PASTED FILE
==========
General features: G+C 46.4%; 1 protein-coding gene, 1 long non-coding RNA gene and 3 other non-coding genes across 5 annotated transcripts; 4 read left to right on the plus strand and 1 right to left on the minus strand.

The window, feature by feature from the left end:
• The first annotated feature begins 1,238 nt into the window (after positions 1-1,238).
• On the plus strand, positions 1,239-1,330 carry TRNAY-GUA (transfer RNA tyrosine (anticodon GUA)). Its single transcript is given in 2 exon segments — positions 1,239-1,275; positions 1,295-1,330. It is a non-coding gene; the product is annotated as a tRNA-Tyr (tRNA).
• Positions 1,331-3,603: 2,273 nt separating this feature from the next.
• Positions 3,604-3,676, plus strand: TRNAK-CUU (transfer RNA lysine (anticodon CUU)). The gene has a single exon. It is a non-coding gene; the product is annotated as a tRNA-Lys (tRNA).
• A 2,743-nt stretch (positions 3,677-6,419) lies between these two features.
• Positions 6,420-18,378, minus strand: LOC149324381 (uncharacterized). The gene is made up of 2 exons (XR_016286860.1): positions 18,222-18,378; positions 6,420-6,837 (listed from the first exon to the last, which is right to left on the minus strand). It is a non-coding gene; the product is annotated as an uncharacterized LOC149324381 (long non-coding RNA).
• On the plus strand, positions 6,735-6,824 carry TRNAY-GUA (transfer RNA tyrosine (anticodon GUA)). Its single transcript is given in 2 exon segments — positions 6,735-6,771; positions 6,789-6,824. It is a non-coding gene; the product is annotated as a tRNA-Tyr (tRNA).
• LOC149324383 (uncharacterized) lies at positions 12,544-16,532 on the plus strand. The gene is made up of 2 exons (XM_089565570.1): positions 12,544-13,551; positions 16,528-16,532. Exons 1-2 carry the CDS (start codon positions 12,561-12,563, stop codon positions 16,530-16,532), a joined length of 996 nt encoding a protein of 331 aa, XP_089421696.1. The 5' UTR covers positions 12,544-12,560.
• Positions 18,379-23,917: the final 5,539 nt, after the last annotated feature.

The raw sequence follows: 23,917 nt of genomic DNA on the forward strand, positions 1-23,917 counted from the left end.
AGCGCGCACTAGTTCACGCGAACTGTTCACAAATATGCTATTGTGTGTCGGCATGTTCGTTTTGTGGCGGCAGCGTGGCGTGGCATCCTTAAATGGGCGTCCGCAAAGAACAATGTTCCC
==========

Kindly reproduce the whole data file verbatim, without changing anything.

General features: G+C 46.4%; 1 protein-coding gene, 1 long non-coding RNA gene and 3 other non-coding genes across 5 annotated transcripts; 4 read left to right on the plus strand and 1 right to left on the minus strand.

The window, feature by feature from the left end:
• The first annotated feature begins 1,238 nt into the window (after positions 1-1,238).
• On the plus strand, positions 1,239-1,330 carry TRNAY-GUA (transfer RNA tyrosine (anticodon GUA)). Its single transcript is given in 2 exon segments — positions 1,239-1,275; positions 1,295-1,330. It is a non-coding gene; the product is annotated as a tRNA-Tyr (tRNA).
• Positions 1,331-3,603: 2,273 nt separating this feature from the next.
• Positions 3,604-3,676, plus strand: TRNAK-CUU (transfer RNA lysine (anticodon CUU)). The gene has a single exon. It is a non-coding gene; the product is annotated as a tRNA-Lys (tRNA).
• A 2,743-nt stretch (positions 3,677-6,419) lies between these two features.
• Positions 6,420-18,378, minus strand: LOC149324381 (uncharacterized). The gene is made up of 2 exons (XR_016286860.1): positions 18,222-18,378; positions 6,420-6,837 (listed from the first exon to the last, which is right to left on the minus strand). It is a non-coding gene; the product is annotated as an uncharacterized LOC149324381 (long non-coding RNA).
• On the plus strand, positions 6,735-6,824 carry TRNAY-GUA (transfer RNA tyrosine (anticodon GUA)). Its single transcript is given in 2 exon segments — positions 6,735-6,771; positions 6,789-6,824. It is a non-coding gene; the product is annotated as a tRNA-Tyr (tRNA).
• LOC149324383 (uncharacterized) lies at positions 12,544-16,532 on the plus strand. The gene is made up of 2 exons (XM_089565570.1): positions 12,544-13,551; positions 16,528-16,532. Exons 1-2 carry the CDS (start codon positions 12,561-12,563, stop codon positions 16,530-16,532), a joined length of 996 nt encoding a protein of 331 aa, XP_089421696.1. The 5' UTR covers positions 12,544-12,560.
• Positions 18,379-23,917: the final 5,539 nt, after the last annotated feature.

The raw sequence follows: 23,917 nt of genomic DNA on the forward strand, positions 1-23,917 counted from the left end.
AGCGCGCACTAGTTCACGCGAACTGTTCACAAATATGCTATTGTGTGTCGGCATGTTCGTTTTGTGGCGGCAGCGTGGCGTGGCATCCTTAAATGGGCGTCCGCAAAGAACAATGTTCCC